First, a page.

Iran's navy expands operational range


Two Iranian navy warships are seen docked at Port Sudan in the Red Sea state December 8, 2012.

Article Highlights

  • Iran has been investing heavily in both its regular navy and its corollary IRGC navy

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  • While Iranian Navy has historically been in Persian Gulf, recently it has branched out into Sea of Oman and Indian Ocean

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  • Thanks to Iranian ambitions, the era of quiet sailing in the Northern Indian Ocean may soon come to an end.

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While the international community focuses on Iran’s nuclear and missile programs, the Iranian government has been investing heavily in both its regular navy and its corollary Islamic Revolutionary Guard Corps Navy (IRGC-N). On July 25, 2011, at Iran’s Bandar Abbas naval base, the supreme leader promoted the role of both navies. “Both the Islamic Republic of Iran Navy and the Revolutionary Guards’ Navy are the symbols of the might of the Iranian nation in defending the interest of the country in the Persian Gulf and the Sea of Oman,” he declared. (1) Khamenei’s speech was not politics as usual. The supreme leader does not traverse the country and offer platitudes to different constituencies on a daily basis like ordinary politicians, nor does he endorse specific elements of the military lightly.

Rather, Khamenei’s speech affirmed a concerted push to expand Iran’s maritime abilities and reach. While the Iranian navy has historically been a presence in the Persian Gulf, in recent years it has sought to branch out into the more open waters of the Sea of Oman and Indian Ocean. The IRGC-N, for example, established a naval base at Jask, a small port on the Gulf of Oman, outside the Strait of Hormuz. (2) In an interview with the IRGC weekly Sobh-e Sadegh, IRGC-N chief Ali Fadavi also bragged about establishment of an IRGC-N base in Chahbahar. (3) The Iranian navy also maintains a naval base at Bandar Anzali, on the Caspian Sea, a body of water whose maritime division remains the subject of active dispute among its littoral states. (4)

Since Khamenei’s Bandar Abbas speech, Iranian naval leaders have issued a number of declarations about their intentions, most of which appear fanciful. For example, on September 27, 2011, Habibullah Sayyari, Commander of Iran’s Regular Navy, announced his intention to deploy the Iranian Navy into the Atlantic Ocean, an action which appears beyond Iran’s logistical capabilities. Two days later, Mansur Maqsudlu, deputy commander of the Iranian navy for research and self-sufficiency jihad, announced Iran’s intention to build aircraft carriers. (5) More recently, Admiral Abbas Zamini, the navy’s deputy for technical affairs, declared Iran’s intention to build a nuclear submarine. (6) This, too, does not appear realistic in the near term, although Iranian officials could use the claim that they intend to build a nuclear submarine to justify uranium enrichment up to 97 percent, the level that some U.S. submarines utilize. (7)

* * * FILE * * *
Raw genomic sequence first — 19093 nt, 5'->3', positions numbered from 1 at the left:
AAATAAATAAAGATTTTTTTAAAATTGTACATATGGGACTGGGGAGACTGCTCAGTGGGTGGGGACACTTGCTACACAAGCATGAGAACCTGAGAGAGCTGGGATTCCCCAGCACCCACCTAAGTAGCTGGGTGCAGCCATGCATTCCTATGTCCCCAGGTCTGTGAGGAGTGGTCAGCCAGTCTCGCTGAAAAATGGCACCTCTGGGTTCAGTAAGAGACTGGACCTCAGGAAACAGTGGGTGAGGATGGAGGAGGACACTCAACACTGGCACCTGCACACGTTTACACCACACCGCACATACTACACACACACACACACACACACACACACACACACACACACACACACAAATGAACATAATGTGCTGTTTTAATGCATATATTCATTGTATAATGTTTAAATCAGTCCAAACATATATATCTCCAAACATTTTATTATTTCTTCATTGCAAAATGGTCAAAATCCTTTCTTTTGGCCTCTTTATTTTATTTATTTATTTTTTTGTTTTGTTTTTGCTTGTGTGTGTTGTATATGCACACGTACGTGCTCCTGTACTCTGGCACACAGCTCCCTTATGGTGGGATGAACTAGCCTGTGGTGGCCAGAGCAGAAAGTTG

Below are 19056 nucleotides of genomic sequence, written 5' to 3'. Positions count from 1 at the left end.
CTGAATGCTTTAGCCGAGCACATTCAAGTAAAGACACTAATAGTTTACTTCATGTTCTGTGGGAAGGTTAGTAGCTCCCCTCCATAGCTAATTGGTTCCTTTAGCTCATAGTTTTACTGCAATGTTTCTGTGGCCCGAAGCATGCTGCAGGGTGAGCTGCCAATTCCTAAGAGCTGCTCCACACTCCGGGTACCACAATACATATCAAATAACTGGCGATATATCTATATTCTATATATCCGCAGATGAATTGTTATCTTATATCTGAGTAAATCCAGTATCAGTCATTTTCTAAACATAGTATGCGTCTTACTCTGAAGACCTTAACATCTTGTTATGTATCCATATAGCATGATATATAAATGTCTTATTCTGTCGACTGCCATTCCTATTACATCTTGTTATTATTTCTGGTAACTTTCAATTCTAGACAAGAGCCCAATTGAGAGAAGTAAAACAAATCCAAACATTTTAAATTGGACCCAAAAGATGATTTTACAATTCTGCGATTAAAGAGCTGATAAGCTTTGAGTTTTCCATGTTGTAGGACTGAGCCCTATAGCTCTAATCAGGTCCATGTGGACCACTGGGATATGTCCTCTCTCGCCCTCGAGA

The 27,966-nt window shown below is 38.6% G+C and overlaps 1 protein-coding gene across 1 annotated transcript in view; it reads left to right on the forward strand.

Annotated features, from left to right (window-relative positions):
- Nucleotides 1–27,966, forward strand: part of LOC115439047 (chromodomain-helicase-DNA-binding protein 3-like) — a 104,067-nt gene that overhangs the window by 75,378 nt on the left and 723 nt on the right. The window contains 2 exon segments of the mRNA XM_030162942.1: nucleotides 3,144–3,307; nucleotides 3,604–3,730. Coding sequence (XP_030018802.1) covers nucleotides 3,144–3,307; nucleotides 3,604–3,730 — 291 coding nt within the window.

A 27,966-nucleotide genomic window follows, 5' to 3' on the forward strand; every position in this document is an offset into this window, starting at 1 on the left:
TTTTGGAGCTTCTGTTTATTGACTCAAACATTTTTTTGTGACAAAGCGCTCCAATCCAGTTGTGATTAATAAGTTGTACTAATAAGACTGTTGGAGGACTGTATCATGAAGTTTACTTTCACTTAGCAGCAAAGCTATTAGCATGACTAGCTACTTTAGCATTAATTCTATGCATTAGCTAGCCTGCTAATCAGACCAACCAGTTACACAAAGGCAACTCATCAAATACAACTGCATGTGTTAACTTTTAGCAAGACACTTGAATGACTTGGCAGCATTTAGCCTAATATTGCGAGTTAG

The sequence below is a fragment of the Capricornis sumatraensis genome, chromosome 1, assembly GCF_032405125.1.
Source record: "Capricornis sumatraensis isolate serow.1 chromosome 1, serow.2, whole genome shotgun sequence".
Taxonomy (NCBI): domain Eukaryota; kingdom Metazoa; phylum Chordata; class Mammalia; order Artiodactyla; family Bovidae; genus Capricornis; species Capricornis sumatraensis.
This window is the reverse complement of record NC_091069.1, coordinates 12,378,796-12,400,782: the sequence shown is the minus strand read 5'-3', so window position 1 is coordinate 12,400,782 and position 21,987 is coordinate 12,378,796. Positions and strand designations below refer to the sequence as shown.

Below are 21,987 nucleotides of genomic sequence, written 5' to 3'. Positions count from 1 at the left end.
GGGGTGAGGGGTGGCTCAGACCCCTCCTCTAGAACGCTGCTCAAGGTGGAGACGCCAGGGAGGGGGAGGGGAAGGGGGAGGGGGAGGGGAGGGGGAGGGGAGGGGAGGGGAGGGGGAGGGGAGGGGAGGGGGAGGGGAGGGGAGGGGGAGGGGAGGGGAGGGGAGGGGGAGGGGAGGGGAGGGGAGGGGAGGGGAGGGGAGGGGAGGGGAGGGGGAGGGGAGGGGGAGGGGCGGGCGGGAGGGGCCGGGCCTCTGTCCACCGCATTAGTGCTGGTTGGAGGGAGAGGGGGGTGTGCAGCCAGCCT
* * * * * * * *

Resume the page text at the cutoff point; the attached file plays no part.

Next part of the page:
Beyond the bluster, however, there has been marked expansion in the Iranian Navy and IRGC-N. In recent months Iranian ships have traversed the Suez Canal for the first time since the 1979 Islamic Revolution. While Iranian claims of participation in anti-piracy operations off the Horn of Africa are exaggerated, in the past two months Iranian warships have docked at Port Sudan, and there is speculation among Sudanese opposition and in the Iranian press that Iran seeks a permanent base along Sudan’s Red Sea coast. (8) In recent weeks the Iranian Navy has unveiled both refurbished hovercraft (9) and the new Sina-7 missile-launching warship. (10) Further, Iranian television broadcast the launch of two new Ghadir-class submarines. (11) On 27 November — Navy Day — the supreme leader reiterated the navy’s new emphasis on areas beyond the Persian Gulf. (12)